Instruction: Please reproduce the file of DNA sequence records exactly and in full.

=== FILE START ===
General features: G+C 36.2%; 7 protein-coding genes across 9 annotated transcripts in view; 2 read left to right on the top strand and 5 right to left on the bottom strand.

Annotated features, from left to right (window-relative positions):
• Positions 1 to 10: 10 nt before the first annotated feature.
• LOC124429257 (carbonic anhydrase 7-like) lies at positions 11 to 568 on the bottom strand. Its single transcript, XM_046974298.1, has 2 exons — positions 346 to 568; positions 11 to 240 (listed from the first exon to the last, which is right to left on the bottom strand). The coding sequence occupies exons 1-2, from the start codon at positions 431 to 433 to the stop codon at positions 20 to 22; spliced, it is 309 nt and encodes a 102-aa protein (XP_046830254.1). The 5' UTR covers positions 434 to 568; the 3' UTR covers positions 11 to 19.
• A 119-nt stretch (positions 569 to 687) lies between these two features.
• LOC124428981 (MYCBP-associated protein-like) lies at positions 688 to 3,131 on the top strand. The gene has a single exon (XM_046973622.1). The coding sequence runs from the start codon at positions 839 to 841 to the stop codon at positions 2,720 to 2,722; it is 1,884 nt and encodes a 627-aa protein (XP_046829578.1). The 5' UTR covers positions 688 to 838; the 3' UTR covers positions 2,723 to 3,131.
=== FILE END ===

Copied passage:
General features: G+C 36.2%; 7 protein-coding genes across 9 annotated transcripts in view; 2 read left to right on the top strand and 5 right to left on the bottom strand.

Annotated features, from left to right (window-relative positions):
• Positions 1 to 10: 10 nt before the first annotated feature.
• LOC124429257 (carbonic anhydrase 7-like) lies at positions 11 to 568 on the bottom strand. Its single transcript, XM_046974298.1, has 2 exons — positions 346 to 568; positions 11 to 240 (listed from the first exon to the last, which is right to left on the bottom strand). The coding sequence occupies exons 1-2, from the start codon at positions 431 to 433 to the stop codon at positions 20 to 22; spliced, it is 309 nt and encodes a 102-aa protein (XP_046830254.1). The 5' UTR covers positions 434 to 568; the 3' UTR covers positions 11 to 19.
• A 119-nt stretch (positions 569 to 687) lies between these two features.
• LOC124428981 (MYCBP-associated protein-like) lies at positions 688 to 3,131 on the top strand. The gene has a single exon (XM_046973622.1). The coding sequence runs from the start codon at positions 839 to 841 to the stop codon at positions 2,720 to 2,722; it is 1,884 nt and encodes a 627-aa protein (XP_046829578.1). The 5' UTR covers positions 688 to 838; the 3' UTR covers positions 2,723 to 3,131.